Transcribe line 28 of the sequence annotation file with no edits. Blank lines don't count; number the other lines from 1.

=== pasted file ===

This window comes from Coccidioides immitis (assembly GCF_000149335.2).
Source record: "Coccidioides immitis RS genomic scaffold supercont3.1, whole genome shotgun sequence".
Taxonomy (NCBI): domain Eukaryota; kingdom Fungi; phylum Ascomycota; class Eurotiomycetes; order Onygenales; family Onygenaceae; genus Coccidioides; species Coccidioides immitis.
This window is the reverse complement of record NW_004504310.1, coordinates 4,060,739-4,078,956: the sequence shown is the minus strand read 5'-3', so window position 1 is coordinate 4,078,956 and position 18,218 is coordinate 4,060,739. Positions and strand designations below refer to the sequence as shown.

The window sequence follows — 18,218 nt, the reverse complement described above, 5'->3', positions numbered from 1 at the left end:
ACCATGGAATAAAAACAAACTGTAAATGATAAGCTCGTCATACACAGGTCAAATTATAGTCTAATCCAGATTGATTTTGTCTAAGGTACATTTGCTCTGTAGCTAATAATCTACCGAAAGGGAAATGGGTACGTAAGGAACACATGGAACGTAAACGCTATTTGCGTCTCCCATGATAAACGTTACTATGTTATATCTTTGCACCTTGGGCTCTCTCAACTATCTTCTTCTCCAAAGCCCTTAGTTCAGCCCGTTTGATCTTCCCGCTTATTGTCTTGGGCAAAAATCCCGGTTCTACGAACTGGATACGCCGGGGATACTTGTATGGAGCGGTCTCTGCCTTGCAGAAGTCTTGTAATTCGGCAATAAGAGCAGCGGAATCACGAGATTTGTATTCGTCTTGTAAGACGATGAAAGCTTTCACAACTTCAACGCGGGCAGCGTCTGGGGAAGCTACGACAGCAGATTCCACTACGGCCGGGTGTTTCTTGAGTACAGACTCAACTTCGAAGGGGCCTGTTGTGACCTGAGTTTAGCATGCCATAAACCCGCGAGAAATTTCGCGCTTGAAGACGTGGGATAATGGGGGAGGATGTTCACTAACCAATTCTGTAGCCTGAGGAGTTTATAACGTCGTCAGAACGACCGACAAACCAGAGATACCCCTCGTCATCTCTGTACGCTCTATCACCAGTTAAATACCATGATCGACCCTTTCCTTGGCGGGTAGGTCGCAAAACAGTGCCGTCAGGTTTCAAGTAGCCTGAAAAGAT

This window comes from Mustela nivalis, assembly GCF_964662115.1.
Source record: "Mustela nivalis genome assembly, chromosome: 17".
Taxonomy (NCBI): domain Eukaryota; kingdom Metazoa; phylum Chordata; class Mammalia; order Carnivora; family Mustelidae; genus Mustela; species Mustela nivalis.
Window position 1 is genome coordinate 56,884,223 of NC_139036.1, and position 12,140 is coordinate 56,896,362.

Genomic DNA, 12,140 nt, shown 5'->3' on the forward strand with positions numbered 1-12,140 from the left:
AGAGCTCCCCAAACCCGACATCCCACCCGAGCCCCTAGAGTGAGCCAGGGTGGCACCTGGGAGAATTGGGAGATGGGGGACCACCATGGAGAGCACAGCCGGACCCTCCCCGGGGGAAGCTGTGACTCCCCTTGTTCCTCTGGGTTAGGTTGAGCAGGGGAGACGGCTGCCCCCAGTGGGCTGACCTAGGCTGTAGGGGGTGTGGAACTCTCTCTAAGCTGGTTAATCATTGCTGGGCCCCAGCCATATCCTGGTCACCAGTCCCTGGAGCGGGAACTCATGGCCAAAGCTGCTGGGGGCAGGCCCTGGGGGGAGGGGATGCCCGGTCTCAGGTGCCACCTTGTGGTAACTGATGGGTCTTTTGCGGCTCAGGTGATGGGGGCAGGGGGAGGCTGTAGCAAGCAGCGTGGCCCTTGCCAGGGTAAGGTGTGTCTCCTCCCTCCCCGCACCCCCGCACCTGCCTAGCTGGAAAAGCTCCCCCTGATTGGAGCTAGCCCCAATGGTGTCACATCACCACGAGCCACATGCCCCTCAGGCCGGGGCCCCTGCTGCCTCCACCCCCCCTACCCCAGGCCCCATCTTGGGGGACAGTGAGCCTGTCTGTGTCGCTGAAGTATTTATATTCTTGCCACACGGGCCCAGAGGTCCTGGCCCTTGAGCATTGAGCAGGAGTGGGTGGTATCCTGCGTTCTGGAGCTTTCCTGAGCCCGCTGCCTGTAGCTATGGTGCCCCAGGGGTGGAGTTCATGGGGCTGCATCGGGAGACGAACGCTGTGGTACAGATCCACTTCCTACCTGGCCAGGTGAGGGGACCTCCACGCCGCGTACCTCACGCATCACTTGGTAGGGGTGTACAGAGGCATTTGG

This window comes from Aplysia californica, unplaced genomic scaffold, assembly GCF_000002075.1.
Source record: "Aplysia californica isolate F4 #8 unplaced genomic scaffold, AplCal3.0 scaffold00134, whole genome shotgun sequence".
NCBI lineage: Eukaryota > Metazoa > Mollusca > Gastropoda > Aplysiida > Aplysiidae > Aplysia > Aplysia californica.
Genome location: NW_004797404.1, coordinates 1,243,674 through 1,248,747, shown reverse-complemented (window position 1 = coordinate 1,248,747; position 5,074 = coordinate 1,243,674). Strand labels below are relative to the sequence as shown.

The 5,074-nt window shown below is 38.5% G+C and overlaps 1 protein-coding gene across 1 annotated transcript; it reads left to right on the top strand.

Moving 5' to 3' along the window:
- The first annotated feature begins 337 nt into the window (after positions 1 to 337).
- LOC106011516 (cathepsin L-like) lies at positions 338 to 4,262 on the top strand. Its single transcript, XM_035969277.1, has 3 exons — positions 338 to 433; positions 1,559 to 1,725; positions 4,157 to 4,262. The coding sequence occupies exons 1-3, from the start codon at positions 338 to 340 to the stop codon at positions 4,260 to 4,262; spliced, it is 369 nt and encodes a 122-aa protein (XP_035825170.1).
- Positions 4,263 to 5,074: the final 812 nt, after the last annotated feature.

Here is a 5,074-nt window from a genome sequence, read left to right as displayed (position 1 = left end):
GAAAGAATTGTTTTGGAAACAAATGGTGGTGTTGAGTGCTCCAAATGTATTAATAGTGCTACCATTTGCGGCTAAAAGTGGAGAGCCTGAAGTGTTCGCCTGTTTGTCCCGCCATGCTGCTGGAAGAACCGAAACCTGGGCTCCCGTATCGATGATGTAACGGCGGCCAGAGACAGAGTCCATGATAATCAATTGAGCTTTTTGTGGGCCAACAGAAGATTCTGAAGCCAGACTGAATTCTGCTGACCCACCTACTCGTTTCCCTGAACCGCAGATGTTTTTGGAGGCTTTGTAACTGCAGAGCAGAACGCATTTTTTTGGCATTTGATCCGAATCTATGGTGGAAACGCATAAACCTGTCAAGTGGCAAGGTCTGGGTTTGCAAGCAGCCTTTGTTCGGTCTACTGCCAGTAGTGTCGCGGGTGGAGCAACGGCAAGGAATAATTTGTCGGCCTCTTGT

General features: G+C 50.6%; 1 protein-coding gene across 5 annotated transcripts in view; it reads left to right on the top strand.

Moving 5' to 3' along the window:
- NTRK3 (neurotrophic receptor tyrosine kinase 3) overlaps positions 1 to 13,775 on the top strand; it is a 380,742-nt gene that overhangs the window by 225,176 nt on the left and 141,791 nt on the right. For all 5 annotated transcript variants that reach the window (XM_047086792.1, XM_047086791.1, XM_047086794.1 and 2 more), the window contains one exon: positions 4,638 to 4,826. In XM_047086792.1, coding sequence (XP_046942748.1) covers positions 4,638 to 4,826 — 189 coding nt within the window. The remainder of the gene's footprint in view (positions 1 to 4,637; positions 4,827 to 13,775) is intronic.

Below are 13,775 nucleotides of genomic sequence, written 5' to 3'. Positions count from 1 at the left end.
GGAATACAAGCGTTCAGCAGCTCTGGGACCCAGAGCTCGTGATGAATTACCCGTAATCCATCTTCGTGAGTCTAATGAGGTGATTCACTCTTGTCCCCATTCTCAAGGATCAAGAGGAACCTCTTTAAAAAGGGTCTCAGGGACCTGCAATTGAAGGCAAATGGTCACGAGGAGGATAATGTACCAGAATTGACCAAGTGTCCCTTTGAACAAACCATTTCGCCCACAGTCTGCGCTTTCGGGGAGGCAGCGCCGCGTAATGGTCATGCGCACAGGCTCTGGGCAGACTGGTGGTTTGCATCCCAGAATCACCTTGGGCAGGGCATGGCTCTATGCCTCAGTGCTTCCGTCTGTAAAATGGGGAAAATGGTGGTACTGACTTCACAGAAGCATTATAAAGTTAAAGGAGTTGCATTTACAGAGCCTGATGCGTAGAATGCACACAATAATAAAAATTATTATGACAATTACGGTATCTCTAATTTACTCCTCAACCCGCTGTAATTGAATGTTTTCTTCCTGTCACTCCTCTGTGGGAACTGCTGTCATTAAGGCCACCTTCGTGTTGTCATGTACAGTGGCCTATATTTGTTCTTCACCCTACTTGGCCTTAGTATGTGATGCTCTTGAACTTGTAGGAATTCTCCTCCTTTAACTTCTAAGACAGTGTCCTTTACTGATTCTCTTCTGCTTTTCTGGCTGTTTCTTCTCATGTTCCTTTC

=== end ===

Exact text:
GGAATACAAGCGTTCAGCAGCTCTGGGACCCAGAGCTCGTGATGAATTACCCGTAATCCATCTTCGTGAGTCTAATGAGGTGATTCACTCTTGTCCCCATTCTCAAGGATCAAGAGGAACCTCTTTAAAAAGGGTCTCAGGGACCTGCAATTGAAGGCAAATGGTCACGAGGAGGATAATGTACCAGAATTGACCAAGTGTCCCTTTGAACAAACCATTTCGCCCACAGTCTGCGCTTTCGGGGAGGCAGCGCCGCGTAATGGTCATGCGCACAGGCTCTGGGCAGACTGGTGGTTTGCATCCCAGAATCACCTTGGGCAGGGCATGGCTCTATGCCTCAGTGCTTCCGTCTGTAAAATGGGGAAAATGGTGGTACTGACTTCACAGAAGCATTATAAAGTTAAAGGAGTTGCATTTACAGAGCCTGATGCGTAGAATGCACACAATAATAAAAATTATTATGACAATTACGGTATCTCTAATTTACTCCTCAACCCGCTGTAATTGAATGTTTTCTTCCTGTCACTCCTCTGTGGGAACTGCTGTCATTAAGGCCACCTTCGTGTTGTCATGTACAGTGGCCTATATTTGTTCTTCACCCTACTTGGCCTTAGTATGTGATGCTCTTGAACTTGTAGGAATTCTCCTCCTTTAACTTCTAAGACAGTGTCCTTTACTGATTCTCTTCTGCTTTTCTGGCTGTTTCTTCTCATGTTCCTTTC